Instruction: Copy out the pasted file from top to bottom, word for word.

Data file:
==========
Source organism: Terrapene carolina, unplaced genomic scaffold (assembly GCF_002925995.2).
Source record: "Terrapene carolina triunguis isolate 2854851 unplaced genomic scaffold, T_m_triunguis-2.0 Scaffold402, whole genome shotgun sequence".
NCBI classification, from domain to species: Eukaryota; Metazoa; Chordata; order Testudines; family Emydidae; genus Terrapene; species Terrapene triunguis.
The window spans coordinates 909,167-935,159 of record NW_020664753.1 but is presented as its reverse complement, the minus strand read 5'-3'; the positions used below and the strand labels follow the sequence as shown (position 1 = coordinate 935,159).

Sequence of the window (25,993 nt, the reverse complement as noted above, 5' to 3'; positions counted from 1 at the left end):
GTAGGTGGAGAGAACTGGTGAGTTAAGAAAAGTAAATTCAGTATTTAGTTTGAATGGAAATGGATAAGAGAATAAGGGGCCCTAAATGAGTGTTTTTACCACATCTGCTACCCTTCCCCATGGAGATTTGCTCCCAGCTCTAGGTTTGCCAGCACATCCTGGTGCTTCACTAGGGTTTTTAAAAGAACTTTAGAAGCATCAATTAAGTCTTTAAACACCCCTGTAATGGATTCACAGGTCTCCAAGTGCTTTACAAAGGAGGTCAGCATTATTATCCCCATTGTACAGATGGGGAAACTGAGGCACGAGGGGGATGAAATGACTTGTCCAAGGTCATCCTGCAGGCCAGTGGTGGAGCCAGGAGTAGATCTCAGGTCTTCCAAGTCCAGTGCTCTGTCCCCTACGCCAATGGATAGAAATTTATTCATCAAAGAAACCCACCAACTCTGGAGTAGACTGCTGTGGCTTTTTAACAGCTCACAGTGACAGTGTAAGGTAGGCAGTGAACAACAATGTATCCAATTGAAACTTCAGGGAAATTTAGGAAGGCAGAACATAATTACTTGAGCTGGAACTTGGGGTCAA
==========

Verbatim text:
Source organism: Terrapene carolina, unplaced genomic scaffold (assembly GCF_002925995.2).
Source record: "Terrapene carolina triunguis isolate 2854851 unplaced genomic scaffold, T_m_triunguis-2.0 Scaffold402, whole genome shotgun sequence".
NCBI classification, from domain to species: Eukaryota; Metazoa; Chordata; order Testudines; family Emydidae; genus Terrapene; species Terrapene triunguis.
The window spans coordinates 909,167-935,159 of record NW_020664753.1 but is presented as its reverse complement, the minus strand read 5'-3'; the positions used below and the strand labels follow the sequence as shown (position 1 = coordinate 935,159).

Sequence of the window (25,993 nt, the reverse complement as noted above, 5' to 3'; positions counted from 1 at the left end):
GTAGGTGGAGAGAACTGGTGAGTTAAGAAAAGTAAATTCAGTATTTAGTTTGAATGGAAATGGATAAGAGAATAAGGGGCCCTAAATGAGTGTTTTTACCACATCTGCTACCCTTCCCCATGGAGATTTGCTCCCAGCTCTAGGTTTGCCAGCACATCCTGGTGCTTCACTAGGGTTTTTAAAAGAACTTTAGAAGCATCAATTAAGTCTTTAAACACCCCTGTAATGGATTCACAGGTCTCCAAGTGCTTTACAAAGGAGGTCAGCATTATTATCCCCATTGTACAGATGGGGAAACTGAGGCACGAGGGGGATGAAATGACTTGTCCAAGGTCATCCTGCAGGCCAGTGGTGGAGCCAGGAGTAGATCTCAGGTCTTCCAAGTCCAGTGCTCTGTCCCCTACGCCAATGGATAGAAATTTATTCATCAAAGAAACCCACCAACTCTGGAGTAGACTGCTGTGGCTTTTTAACAGCTCACAGTGACAGTGTAAGGTAGGCAGTGAACAACAATGTATCCAATTGAAACTTCAGGGAAATTTAGGAAGGCAGAACATAATTACTTGAGCTGGAACTTGGGGTCAA